Last November, while in the midst of a music residency at the Hambidge Center for Creative Arts and Sciences in Rabun Gap, Ga., Little Tybee singer and guitarist Brock Scott made the half-hour drive north to take in the bucolic scenery of Tallulah Gorge. While hiking the trails along the 1,000-foot-high cliffs overlooking Tallulah River, he came across a coin-operated viewfinder with the words "for distant viewing" printed on it. It didn't seem like anything special at first; it was the kind of telescopic viewer one would expect to find near any popular tourist destination. But after peering through its lenses for a while, and snapping a few photos of the viewer, he became fascinated with the object itself, and how it plays such an evocative role in peoples' experiences and memories.
For Scott, the viewer embodied a rich metaphor: It was an entry point for both intellectual and existential rumination that he wanted to tap into with the next round of songs he'd been writing with the group. "I love the idea of symbols, especially when they're associated to an album," Scott says. "You can create a unique aesthetic that really places the music in a world of its own."
As the viewer took on more significance for him, it offered not only an expanded view of the surrounding world, but an equally reflective inward gaze, as well. No matter who you are, a coin-operated viewer, such as the one Scott discovered atop Tallulah Gorge, can conjure distinct and deeply personal memories of a time and place. For Scott, it perfectly symbolized what he was after: an accessible, if not inviting, conduit for stirring up nostalgia. As such, Little Tybee's third album, For Distant Viewing (out April 9 via Paper Garden Records, but available in Atlanta at the March 7 release show), arrives as its most seductive and stylistically loaded album yet.
Taking a cue from the group's 2011 sophomore release, Humorous to Bees, an album that conceptually telegraphs a summery feel with images of a honeybee, For Distant Viewing uses the coin-operated viewer as a symbol for travel and self-exploration. From the viewer's placement on the cover to the layers of strings, tastefully precious pop melodies, and myriad musical influences percolating throughout "Hearing Blue," "Herman," and "Left Right," For Distant Viewing is a worldly departure for Little Tybee.
"One of the great things about the Internet is that you can see where people are listening to your music," Scott says. "I entered a code from where someone had signed up for our mailing list and it was in the middle of the Saudi Arabian desert. The same thing happened with Vietnam, and it really opens your mind about the accessibility of your music."
Through stylistic manipulations of tone, texture, and mood, Scott's vision was to craft an album that would transcend the tides of Atlanta's music scene, where the group has become something of a string-driven indie-pop darling over the last few years. "A lot of bands are by-products of their hometown music scene, which is a social scene as well," Scott says. "But at a certain point you find that you don't have the social scene as much as you once did — a lot of my friends from the college scene have moved away — so you have to ask: Are we writing music just for fun? Is it a business? What is our purpose for doing this? Writing and recording has always been a part of my life," he adds. "I know that it will always be there and I know that I'd like to live off of this and only this. To do this, you can't just be an Atlanta band."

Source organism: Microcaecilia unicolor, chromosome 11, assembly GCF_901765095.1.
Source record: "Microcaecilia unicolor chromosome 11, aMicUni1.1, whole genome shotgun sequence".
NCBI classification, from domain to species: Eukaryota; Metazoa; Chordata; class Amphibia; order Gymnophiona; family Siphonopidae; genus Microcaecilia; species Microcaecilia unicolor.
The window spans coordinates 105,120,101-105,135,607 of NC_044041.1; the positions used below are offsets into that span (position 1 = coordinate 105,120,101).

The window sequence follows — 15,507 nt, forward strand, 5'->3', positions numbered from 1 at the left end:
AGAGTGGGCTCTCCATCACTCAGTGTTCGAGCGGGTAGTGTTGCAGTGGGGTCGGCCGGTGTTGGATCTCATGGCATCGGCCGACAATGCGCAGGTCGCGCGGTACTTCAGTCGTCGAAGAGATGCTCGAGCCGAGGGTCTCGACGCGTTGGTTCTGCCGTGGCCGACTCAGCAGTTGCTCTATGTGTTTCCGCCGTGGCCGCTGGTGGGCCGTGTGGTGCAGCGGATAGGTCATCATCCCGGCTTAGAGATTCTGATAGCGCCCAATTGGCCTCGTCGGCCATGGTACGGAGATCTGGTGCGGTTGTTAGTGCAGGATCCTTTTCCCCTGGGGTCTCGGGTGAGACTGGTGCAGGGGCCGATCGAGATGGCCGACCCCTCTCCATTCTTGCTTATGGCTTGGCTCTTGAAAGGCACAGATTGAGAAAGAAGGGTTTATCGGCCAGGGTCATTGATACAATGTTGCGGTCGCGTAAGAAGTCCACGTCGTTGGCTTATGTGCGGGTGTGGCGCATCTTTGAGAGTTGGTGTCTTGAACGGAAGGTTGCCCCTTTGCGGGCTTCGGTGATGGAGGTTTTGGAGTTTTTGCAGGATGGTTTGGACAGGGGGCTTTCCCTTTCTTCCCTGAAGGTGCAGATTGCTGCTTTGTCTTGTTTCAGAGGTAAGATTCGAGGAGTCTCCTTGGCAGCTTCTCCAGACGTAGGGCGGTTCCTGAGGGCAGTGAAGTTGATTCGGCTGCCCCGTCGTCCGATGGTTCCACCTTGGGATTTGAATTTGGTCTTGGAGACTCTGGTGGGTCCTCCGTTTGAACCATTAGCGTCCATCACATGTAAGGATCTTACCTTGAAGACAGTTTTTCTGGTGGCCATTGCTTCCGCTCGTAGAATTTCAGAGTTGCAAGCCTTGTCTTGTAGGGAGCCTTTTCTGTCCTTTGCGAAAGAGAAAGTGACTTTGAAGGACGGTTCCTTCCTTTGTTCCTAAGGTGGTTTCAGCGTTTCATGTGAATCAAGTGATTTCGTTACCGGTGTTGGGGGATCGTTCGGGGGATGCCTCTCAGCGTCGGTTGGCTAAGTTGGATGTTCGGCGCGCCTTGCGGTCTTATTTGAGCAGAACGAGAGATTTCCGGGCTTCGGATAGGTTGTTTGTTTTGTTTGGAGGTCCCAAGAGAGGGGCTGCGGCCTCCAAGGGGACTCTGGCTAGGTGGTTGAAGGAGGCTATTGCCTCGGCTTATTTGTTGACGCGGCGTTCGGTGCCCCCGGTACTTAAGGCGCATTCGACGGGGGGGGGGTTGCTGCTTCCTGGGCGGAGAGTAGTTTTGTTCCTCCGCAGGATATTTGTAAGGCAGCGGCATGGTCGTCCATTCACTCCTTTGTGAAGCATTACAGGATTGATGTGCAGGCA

For Distant Viewing is also the first album that finds Little Tybee writing songs as a group, and pulling from a wider range of musical influences. With a lineup featuring Josh Martin (eight-string guitar), Nirvana Kelly (violin), Ryan Donald (bass), Chris Case (piano), and Pat Brooks (percussion), reining in the group's abilities is just as important as showing them off throughout the space-age bachelor-pad jam "Fantastic Planet," or the exploratory folk-rock lament "A Dog Waits In the Doorway."
Maturity permeates the album, as each song funnels Little Tybee's baroque songwriting into more concise pop forms. What's more, with its two previously released albums, Little Tybee handled its affairs with a homespun DIY approach — recording in-house with whatever gear was available. This time, the group raised the bar by working with engineer Ben Price, who co-produced For Distant Viewing with Scott at Studilaroche, resulting in a more polished sound.
For a more impressionistic take on the band's momentum, look no further than the album's title track. At no point does any part of the song repeat itself, and the accompanying video takes shape as an endearing montage of footage compiled from the last two years of touring the country. "The whole thing documents time spent on the road and having these different experiences each night, and then moving on to the next," Martin offers.
Despite its underlying sense of refinement, For Distant Viewing is both precise and elegant. It maintains all of the fragile and wide-eyed beauty that has come to define Little Tybee's sound, while reconciling the group's place within the scenic vistas of a much larger world.